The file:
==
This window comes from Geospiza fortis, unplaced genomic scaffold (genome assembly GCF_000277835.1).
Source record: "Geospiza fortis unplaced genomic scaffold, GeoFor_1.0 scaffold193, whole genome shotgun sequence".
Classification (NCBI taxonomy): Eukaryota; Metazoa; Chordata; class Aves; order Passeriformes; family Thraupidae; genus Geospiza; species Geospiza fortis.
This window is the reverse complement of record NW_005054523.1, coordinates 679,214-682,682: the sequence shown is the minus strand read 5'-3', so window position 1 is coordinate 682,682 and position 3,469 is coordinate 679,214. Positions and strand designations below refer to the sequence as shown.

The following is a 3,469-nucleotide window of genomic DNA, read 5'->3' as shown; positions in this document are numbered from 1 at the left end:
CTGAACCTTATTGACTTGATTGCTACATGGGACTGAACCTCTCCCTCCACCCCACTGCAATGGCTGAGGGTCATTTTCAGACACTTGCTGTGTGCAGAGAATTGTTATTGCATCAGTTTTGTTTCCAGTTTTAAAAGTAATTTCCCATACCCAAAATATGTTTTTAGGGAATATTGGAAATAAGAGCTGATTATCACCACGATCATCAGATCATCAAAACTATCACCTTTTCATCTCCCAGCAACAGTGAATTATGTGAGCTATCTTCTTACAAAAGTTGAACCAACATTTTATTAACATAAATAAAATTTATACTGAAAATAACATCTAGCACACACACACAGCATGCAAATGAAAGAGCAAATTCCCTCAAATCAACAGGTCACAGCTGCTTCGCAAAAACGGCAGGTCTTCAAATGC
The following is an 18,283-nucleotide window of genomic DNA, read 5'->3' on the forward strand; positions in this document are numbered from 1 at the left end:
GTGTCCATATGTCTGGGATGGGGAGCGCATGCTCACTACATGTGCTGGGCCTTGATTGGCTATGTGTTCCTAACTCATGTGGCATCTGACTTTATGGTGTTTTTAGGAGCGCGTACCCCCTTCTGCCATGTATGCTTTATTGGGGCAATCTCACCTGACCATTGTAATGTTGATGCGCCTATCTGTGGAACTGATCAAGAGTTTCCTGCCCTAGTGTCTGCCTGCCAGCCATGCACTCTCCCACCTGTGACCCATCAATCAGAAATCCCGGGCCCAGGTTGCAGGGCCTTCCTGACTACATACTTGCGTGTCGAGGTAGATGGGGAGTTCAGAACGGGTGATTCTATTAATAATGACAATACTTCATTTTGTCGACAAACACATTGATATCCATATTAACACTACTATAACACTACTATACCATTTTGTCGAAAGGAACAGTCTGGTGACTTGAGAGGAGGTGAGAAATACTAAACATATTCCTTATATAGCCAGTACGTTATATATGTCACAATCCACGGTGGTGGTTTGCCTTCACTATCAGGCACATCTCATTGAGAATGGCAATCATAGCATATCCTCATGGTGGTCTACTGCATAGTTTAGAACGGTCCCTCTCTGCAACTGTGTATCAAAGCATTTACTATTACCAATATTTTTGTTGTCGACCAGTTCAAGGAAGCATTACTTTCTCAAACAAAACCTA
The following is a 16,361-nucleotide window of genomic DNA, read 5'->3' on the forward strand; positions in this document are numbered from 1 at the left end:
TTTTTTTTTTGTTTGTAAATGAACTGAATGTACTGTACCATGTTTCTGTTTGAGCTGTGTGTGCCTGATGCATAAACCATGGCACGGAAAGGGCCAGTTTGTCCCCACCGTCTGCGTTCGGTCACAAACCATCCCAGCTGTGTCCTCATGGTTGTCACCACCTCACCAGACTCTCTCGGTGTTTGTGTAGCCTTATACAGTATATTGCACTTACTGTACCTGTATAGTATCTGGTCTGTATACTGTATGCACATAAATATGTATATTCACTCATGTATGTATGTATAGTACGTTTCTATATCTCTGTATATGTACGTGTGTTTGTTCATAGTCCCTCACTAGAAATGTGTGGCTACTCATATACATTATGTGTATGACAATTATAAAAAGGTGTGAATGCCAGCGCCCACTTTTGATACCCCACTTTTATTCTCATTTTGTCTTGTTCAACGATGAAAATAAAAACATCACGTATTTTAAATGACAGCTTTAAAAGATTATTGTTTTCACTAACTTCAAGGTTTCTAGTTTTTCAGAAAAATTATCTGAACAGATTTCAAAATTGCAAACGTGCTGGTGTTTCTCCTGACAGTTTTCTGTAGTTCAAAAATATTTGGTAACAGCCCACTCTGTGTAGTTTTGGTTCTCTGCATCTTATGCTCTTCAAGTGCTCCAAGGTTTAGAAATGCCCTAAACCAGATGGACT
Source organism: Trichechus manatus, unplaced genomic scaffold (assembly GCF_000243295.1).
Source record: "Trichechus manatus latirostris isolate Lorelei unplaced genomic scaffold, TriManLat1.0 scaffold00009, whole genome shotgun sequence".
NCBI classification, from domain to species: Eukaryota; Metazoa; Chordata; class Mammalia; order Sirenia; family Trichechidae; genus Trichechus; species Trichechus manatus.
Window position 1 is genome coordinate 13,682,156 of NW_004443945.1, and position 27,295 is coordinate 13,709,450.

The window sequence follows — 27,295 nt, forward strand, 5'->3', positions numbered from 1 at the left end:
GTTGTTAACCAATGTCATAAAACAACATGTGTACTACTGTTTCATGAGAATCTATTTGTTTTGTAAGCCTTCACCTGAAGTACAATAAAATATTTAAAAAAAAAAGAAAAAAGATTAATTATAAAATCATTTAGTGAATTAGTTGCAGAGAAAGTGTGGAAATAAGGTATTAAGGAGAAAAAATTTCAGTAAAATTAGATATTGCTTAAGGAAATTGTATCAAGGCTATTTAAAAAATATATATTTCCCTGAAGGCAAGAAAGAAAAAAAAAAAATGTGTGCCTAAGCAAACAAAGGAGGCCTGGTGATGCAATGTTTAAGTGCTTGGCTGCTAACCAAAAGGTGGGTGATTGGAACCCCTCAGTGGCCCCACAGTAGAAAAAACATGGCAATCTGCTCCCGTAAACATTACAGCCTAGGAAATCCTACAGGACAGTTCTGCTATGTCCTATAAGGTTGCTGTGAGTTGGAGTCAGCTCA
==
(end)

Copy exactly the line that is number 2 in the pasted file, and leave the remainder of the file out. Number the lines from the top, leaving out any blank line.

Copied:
Source record: "Geospiza fortis unplaced genomic scaffold, GeoFor_1.0 scaffold193, whole genome shotgun sequence".